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Friday, March 31, 2017

Arriving at HAV

It was a quick 45 minute flight from FLL to HAV.

Coast of Cuba coming into view.

The Havana Jose Marti Airport is very small. It's 1 building but can accommodate big jets. When we arrived, there was an Air China and Turkish Airline plane at the gates.

Our flight from FLL was only half full so it was quick to clear customs. Hand over your passport and your visa and get your picture taken. They stamped my passport but didn't stamp other's. Not sure how they decided.

After clearing customs, put your carry-on on the belt to get scanned. Hand your Sanitary Statement to the people in white coats then pass through to get your checked luggage, if you have any. After that, walk through the doors to leave the customs area and exit into the airport.

The Arrivals Hall was not too crowded and there weren't touts inside the airport. I had read that the Currency Exchange counter in the Departure Hall on the 2nd floor was less crowded so I went upstairs to look. The Departure Hall was chaotic with a huge line of people waiting to check in to their airline and another huge line of people waiting at the Currency Exchange counter.

I went back downstairs and walked outside to look for another Currency Exchange.

There were 2 exchange offices, one to the right and another to the left. There were no lines at either. They allow 1 person at each window so you can't go with your partner inside.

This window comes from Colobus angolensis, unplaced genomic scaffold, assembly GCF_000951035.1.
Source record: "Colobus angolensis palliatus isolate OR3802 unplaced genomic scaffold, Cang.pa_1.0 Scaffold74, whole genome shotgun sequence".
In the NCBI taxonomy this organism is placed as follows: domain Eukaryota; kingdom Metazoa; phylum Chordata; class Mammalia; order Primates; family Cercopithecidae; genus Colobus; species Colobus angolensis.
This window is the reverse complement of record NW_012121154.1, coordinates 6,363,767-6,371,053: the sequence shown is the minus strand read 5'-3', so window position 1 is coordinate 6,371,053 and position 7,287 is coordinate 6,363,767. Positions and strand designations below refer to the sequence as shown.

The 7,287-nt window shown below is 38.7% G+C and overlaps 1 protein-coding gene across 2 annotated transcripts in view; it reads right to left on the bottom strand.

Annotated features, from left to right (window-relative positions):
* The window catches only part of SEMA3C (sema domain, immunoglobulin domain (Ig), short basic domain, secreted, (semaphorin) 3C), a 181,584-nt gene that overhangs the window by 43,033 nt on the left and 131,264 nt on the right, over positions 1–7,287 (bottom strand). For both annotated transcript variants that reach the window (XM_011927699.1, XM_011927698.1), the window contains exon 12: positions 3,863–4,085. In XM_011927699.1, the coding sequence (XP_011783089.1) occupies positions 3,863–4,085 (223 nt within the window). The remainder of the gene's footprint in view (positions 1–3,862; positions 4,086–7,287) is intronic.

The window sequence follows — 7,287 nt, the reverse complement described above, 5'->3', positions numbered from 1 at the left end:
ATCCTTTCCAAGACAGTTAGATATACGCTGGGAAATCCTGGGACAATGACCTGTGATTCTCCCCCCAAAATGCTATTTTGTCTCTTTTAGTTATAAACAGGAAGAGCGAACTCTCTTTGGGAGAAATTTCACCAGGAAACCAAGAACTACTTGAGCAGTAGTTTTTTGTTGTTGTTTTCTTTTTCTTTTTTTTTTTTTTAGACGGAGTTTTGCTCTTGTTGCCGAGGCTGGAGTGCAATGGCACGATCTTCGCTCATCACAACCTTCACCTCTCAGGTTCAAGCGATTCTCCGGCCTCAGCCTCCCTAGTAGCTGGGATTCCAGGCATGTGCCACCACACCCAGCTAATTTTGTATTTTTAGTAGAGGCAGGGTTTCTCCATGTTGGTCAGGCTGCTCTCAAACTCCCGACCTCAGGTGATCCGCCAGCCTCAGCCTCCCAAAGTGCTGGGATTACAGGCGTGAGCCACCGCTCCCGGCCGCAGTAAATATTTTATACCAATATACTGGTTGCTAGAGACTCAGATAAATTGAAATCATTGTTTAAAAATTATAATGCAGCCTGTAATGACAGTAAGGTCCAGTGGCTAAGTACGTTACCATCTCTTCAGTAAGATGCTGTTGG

There is a 10% penalty if you exchange US dollars. You're better off bringing Euros or Canadian dollars to exchange. US-issued credit cards and ATM cards are not valid anywhere in Cuba so you have to bring enough cash. I budgeted $100/person/day but ended up only spending $50/person/day. This is just for meals, limited transportation and admission fees. If you want to buy souvenirs, you'll need more. One Cohiba cigar will cost roughly 20 CUCs. A bottle of rum is 3-20 CUCs.

The exchange rates vary very little between a bank and a cadeca or currency exchange booth. We brought euros and got 1.007 CUCs/euro at the airport and 1.015 CUCs/euro at a bank in Havana. The CUC is pegged to the US dollar, but after the penalty and the conversion rate, you'll get 0.87 CUCs per US dollar. 

Cuba has 2 currencies--CUCs for foreigners and CUPs or Moneda Nacionals for locals. I would recommend exchanging a small amount into CUPs as well because some restaurants still charge in CUPs and if you want to take local buses or buy snacks on the street, CUPs are used. A CUC is roughly 26 CUPs.

Tipping is expected in Cuba and here's a rough guideline:

Know the difference between a CUC and a CUP:

Money in hand, the next step is to find a taxi. There is no easy public transportation from the airport into Havana so you're left with taxis. You can hire an old-fashioned car at a premium or walk left as you exit the airport until you see the line of yellow cabs. Negotiate a rate before you get in the cab. It should cost 30 CUCs to get into Habana Vieja. No tip required unless the meter is used. I had written the address of my casa particular on a card and handed it to the driver. It's useful if you have the cross street.

2017 03 05

Thursday, March 30, 2017

Packing for Cuba

Cuba is very limited in what they have. Bring all the toiletries and feminine hygiene products you will need. I also brought toilet paper. You will need it if you have to use the restroom outside of your casa particular or hotel.

I brought mosquito repellant. I didn't see any mosquitos in Havana but they were present in the rest of the country. Cuba does have Zika and if you're pregnant or plan on getting pregnant within 6 months, you should NOT go to Cuba. It's possible to get Chikungunya and dengue fever from mosquitos in Cuba. The likelihood of infection is low but if you were to get a fever and joint pains, you should see a doctor as soon as possible. There is no vaccine for any of these infections. Fortunately, medical care in Cuba is one of the best in the world and your airline ticket includes medical insurance in Cuba so you'll be able to get care while in Cuba.